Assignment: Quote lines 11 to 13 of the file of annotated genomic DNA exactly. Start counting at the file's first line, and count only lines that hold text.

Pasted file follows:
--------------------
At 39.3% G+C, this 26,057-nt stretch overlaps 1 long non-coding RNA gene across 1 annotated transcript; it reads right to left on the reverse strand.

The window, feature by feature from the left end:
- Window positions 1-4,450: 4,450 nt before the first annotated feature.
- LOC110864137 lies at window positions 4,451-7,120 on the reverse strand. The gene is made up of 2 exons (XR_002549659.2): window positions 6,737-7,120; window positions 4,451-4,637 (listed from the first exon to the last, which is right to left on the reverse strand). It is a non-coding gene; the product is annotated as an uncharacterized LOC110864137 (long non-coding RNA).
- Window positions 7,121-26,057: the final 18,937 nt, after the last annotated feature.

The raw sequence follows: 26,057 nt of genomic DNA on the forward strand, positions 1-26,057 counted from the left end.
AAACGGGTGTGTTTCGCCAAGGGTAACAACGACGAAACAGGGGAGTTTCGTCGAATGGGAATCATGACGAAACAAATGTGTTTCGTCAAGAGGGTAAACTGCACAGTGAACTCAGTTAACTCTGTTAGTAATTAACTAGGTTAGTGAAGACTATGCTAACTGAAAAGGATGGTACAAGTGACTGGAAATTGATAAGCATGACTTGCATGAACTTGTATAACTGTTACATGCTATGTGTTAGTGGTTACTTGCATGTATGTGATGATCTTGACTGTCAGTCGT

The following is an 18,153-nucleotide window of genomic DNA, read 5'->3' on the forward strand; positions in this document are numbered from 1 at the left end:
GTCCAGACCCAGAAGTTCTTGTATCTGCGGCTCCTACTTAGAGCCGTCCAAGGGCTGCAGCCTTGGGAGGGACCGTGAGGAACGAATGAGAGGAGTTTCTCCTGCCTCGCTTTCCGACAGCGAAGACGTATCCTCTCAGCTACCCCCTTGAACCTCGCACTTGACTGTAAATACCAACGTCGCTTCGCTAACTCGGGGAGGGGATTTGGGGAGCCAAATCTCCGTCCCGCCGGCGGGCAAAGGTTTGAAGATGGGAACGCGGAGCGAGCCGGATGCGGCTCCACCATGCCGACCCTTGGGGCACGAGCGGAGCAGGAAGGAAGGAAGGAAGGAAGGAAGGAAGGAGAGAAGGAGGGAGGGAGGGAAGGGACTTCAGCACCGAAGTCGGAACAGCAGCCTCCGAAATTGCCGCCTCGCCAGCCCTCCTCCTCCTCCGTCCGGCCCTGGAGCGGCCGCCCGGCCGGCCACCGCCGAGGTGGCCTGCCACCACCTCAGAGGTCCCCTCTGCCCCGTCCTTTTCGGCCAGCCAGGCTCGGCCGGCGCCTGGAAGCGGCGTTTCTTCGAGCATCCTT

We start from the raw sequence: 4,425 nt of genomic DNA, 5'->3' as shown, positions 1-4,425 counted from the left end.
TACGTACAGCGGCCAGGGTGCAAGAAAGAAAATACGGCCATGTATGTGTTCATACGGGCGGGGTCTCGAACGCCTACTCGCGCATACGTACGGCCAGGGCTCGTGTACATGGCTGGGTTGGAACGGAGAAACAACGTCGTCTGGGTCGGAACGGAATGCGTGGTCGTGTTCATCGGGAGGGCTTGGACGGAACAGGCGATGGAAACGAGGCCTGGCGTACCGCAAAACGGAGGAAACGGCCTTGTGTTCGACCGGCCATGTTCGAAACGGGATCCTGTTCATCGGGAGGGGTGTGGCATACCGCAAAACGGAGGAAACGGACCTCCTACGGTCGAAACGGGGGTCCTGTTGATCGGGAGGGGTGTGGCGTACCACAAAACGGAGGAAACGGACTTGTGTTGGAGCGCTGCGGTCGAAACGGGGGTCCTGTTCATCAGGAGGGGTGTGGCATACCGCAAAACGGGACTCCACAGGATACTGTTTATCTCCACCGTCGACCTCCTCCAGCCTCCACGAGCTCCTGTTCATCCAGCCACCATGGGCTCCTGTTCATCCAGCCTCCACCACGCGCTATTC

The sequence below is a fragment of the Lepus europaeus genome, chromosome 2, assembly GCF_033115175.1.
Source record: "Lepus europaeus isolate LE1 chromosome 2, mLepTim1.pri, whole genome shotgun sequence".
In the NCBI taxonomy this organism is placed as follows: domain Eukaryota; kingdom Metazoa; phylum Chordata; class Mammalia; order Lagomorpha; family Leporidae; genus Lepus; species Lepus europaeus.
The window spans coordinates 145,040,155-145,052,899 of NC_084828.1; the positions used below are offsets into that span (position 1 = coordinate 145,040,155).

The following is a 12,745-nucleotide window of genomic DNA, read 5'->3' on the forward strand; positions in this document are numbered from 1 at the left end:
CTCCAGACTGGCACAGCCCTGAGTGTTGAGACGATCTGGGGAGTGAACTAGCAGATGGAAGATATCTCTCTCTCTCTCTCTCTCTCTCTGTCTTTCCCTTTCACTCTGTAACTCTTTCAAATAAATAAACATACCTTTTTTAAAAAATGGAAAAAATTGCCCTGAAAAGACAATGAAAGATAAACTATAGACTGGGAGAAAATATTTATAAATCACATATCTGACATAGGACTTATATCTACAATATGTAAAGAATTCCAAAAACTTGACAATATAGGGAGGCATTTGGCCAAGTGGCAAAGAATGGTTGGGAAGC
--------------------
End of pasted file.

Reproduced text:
TACGTACAGCGGCCAGGGTGCAAGAAAGAAAATACGGCCATGTATGTGTTCATACGGGCGGGGTCTCGAACGCCTACTCGCGCATACGTACGGCCAGGGCTCGTGTACATGGCTGGGTTGGAACGGAGAAACAACGTCGTCTGGGTCGGAACGGAATGCGTGGTCGTGTTCATCGGGAGGGCTTGGACGGAACAGGCGATGGAAACGAGGCCTGGCGTACCGCAAAACGGAGGAAACGGCCTTGTGTTCGACCGGCCATGTTCGAAACGGGATCCTGTTCATCGGGAGGGGTGTGGCATACCGCAAAACGGAGGAAACGGACCTCCTACGGTCGAAACGGGGGTCCTGTTGATCGGGAGGGGTGTGGCGTACCACAAAACGGAGGAAACGGACTTGTGTTGGAGCGCTGCGGTCGAAACGGGGGTCCTGTTCATCAGGAGGGGTGTGGCATACCGCAAAACGGGACTCCACAGGATACTGTTTATCTCCACCGTCGACCTCCTCCAGCCTCCACGAGCTCCTGTTCATCCAGCCACCATGGGCTCCTGTTCATCCAGCCTCCACCACGCGCTATTC

The sequence below is a fragment of the Lepus europaeus genome, chromosome 2, assembly GCF_033115175.1.
Source record: "Lepus europaeus isolate LE1 chromosome 2, mLepTim1.pri, whole genome shotgun sequence".